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The Supreme Court hearing the Ayodhya title dispute case on Monday was told by Senior Adv Rajeev Dhavan that “the proposition once a mosque always a mosque would hold right even if the mosque has been abandoned however in the present case the mosque had not been abandoned”.

Dhavan who was appearing for the Sunni Wakf Board further told the apex court “counsels from the opposite party who argued on Islamic law were not competent to interpret the Islamic Law which did not constitute an expert opinion and hence the Courts were wrong to take the arguments into consideration while writing the judgement”.

He further cited judgements in support of the Waqf property.

“UP Waqf Act is regulatory in nature and provides certain exemptions to certain mosques. The Musalman Waqf Act was made by the British to regulate the Waqf property,” stated Dhavan.

He also said Custom is not a mind game and points out judgements in this respect.

“Most the judgements cited by the other side have been without factual foundations,” said Dhavan.

Dhavan further pointed out: “From 1857 onwards there were number of grants given to us showing recognition not only by the British Government but also by the Nawabs. There were no claim of title before 1935. From 1885 to 1989 there is no claim of title whatsoever by the Hindu party.”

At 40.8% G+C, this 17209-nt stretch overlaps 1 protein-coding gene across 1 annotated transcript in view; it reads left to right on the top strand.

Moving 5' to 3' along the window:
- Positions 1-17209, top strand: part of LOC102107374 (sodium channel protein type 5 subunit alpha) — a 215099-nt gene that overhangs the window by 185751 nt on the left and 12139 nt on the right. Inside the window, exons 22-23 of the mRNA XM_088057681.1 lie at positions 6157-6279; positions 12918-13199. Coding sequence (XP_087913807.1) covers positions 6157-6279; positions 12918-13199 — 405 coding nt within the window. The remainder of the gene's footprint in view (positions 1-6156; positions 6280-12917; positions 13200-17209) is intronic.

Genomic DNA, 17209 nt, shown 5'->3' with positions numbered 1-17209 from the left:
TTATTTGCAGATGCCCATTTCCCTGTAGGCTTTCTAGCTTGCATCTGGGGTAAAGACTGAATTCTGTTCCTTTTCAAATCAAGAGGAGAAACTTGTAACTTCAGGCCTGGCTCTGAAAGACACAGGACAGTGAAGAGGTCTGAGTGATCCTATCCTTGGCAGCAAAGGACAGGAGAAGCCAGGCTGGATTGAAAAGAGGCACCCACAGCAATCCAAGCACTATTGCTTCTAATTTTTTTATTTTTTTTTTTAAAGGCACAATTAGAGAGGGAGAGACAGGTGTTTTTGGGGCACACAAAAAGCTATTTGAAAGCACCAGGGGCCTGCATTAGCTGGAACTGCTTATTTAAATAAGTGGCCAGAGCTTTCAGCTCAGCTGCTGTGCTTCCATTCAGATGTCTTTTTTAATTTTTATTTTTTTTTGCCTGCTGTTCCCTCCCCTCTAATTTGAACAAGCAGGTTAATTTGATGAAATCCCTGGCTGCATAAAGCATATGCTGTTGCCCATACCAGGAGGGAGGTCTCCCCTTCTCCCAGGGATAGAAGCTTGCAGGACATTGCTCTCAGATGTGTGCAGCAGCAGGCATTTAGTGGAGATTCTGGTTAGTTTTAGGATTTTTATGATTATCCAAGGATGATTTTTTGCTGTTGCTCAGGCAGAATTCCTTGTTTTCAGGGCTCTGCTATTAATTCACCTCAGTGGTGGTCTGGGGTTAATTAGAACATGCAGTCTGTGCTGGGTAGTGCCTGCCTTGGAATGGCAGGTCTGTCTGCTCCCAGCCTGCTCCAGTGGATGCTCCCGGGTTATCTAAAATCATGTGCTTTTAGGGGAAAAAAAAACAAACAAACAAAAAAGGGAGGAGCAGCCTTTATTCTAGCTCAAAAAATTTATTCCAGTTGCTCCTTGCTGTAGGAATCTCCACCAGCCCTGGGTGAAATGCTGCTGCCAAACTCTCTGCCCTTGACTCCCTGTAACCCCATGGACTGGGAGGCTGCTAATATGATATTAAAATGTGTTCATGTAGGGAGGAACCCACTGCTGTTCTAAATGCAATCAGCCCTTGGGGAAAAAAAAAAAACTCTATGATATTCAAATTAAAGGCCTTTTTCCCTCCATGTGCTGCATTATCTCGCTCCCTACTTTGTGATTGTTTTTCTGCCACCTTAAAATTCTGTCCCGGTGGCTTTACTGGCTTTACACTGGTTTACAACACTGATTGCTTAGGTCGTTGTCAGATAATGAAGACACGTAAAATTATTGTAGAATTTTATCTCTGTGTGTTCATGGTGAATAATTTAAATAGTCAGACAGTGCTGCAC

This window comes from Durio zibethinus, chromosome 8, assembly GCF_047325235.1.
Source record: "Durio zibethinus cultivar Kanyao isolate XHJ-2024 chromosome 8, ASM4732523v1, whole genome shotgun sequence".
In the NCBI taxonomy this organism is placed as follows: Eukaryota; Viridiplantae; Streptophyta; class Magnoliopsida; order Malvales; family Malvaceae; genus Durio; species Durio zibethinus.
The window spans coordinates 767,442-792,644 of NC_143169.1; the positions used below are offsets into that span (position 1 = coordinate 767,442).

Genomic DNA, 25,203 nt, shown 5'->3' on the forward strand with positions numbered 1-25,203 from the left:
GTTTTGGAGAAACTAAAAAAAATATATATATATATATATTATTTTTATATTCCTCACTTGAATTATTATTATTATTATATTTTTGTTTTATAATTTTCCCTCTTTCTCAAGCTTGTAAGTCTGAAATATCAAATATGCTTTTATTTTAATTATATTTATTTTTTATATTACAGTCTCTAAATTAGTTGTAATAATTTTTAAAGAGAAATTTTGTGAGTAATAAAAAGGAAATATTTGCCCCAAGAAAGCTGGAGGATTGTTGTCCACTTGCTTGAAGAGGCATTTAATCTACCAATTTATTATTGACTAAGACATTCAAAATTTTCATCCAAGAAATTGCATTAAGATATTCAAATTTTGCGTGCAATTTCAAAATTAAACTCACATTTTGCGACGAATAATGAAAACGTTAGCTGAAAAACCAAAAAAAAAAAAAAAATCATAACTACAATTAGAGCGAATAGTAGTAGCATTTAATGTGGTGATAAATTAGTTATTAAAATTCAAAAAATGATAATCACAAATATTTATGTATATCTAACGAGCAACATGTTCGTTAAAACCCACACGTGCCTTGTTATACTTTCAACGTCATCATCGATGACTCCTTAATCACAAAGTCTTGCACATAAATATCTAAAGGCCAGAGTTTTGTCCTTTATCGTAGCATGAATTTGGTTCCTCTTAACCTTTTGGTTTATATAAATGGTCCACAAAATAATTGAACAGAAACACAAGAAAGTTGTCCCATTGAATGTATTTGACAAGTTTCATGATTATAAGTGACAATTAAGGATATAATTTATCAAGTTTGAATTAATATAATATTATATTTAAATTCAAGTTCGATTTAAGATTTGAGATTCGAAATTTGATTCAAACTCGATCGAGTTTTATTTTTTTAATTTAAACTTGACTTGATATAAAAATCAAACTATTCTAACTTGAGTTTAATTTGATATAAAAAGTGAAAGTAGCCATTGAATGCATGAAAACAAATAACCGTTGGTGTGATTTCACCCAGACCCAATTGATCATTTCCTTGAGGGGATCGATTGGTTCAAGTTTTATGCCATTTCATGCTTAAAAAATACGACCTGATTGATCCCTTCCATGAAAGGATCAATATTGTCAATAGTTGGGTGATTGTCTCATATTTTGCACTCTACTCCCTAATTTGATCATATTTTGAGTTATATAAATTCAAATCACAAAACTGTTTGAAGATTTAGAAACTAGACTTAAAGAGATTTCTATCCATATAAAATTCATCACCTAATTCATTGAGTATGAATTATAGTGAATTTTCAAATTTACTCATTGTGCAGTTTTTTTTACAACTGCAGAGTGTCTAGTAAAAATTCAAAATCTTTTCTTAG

“They have exercised only prescriptive right. It is a fact that they claimed title once which was not accepted by the Court. A prescriptive right is materially different and even when the door was opened it was only for prayer. It is a fact that the only right they had was to enter through the door and pray. Our title cannot be lost in anyway except in the case of adverse possession,” added Dhavan.

Dhavan further said “we are in an appeal in this case because of the title and we do have title in this”. Islamic law is much more complex than picking up something from the Quran and saying that you cannot do this and that. I would like to defend my case that our suit was not barred by limitation and section 120 does not apply, Dhavan said.

He concluded his arguments and said adverse possession is that someone else was the owner. A party claiming adverse possession must show that the possession was peaceful, open and continuous. In order to show adverse possession the party claiming it must show on which date did he get possession, what was the nature of possession, whether the factum of possession was known to the other party.

-India Legal Bureau

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